She had trouble dealing with politics in the White House. However, she remained loyal to her husband’s policies. She refurbished the White House, and came under criticism for overspending, but ultimately gained her husband’s approval.
She visited the sick and wounded in hospitals and distributed fruits and flowers to cheer them up. She also wrote letters personally to the relatives of soldiers, who were either killed or wounded in battles.
She hosted several social functions in the White House to maintain the traditions of the establishment and looked forward to a more pleasant stay at the White House when the Civil War ended. However, fate had thought otherwise.
She was accompanying her husband to the Ford’s Theatre to witness a play on April 14, 1865, when he was shot in the back of the head by John Wilkes Booth in her presence. She accompanied her wounded husband to Petersen House where he was treated. However, he succumbed to his injuries the next morning leaving Mary a widow in deep grief.
Later Years
After her husband’s death she moved to Illinois and lived in Chicago with her children. She was granted an annual pension of $ 3,000 by the United States Congress, which had no past precedence. Her former dressmaker and close confidante, Elizabeth Keckley, published a book titled ‘Behind the Scenes, or, Thirty Years a Slave and Four Years in the White House’ that gives insight into the personal life of Mary Todd Lincoln. The book has been criticised for breach of trust but went on to become a subject for many films and television serials.
Despite sufficient money in her name and a regular pension, she always harboured a fear of poverty that made her behave irrationally. She went to the extent of attempting suicide due to which she was ultimately confined to a private asylum in Batavia, Illinois.
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After three months of being confined at the asylum, she managed to get permission to live with her sister, Elizabeth, in Springfield with the help of lawyer James B Bradwell, who could assure the jury that she was not a danger to society.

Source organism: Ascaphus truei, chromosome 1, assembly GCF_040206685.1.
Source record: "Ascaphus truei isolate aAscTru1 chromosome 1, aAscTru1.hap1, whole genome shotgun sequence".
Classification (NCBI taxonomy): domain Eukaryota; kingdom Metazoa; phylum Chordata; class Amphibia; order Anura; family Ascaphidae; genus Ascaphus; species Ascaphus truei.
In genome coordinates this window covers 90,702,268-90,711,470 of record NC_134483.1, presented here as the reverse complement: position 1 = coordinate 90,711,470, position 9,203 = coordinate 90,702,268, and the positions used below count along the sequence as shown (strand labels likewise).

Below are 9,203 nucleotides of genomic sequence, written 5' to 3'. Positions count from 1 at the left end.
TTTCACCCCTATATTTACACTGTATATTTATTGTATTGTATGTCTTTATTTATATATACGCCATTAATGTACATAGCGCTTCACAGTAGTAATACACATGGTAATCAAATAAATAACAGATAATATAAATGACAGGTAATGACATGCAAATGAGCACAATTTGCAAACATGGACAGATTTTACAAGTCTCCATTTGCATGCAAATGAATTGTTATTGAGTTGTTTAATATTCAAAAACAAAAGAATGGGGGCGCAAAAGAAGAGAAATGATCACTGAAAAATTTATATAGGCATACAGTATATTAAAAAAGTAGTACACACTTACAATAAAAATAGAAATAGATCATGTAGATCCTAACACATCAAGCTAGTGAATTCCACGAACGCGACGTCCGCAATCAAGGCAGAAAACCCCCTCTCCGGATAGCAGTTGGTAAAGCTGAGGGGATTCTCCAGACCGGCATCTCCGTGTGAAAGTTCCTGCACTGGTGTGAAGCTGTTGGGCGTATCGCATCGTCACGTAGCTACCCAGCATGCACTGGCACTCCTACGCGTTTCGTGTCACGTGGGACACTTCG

She was subsequently declared competent enough to manage her own financial affairs that brought about a distance between her and her only surviving son.
She travelled to Europe and lived in France during the later part of her life. Her health deteriorated during her final years and she had several falls due to weak eyesight that added to her problems.
In 1881, she returned to New York, where she projected her case for an increase in pension. She was finally granted a raise after which she moved to Springfield to live with her sister.
Personal Life & Legacy
Mary Todd was a social person in her youth and was popular among the gentry of Springfield. She was outspoken in her views and could debate on any contemporary subject.
She married Abraham Lincoln, a fellow Whig, on November 4, 1842, in Springfield, Illinois, when she was 23 years old.
They had four sons of whom only Robert Todd Lincoln outlived her. Thomas Lincoln died at the age of 18 due to pneumonia, while Edward Baker Lincoln and William Wallace Lincoln died of tuberculosis and typhoid respectively before adulthood.
She suffered from frequent migraines during her adulthood that made her irritable and depressed. She displayed mood swings with outbursts of anger and overspending. Some historians put her behaviour down to bipolar disorder, while physicians attributed it to pernicious anaemia.
The death of her husband and three sons left her depressed, and she often displayed erratic behaviour. Her only surviving son, Robert Lincoln, became a lawyer but could not help his mother get out of her depression. It is believed that she was using over the counter drugs that contained opium and alcohol, a common method to contain such condition in those days.
She spent her last days with her sister in Springfield, where she died on July 15, 1882, due to medical complications. She was buried beside her husband at Oak Ridge Cemetery in Springfield.
Mary Todd Lincoln has been portrayed in several movies by actresses like Ruth Gordon and Julie Harris.
The opera ‘The Trial of Mary Lincoln,’ in which she was portrayed by Elaine Bonazzi, won an Emmy Award in 1972.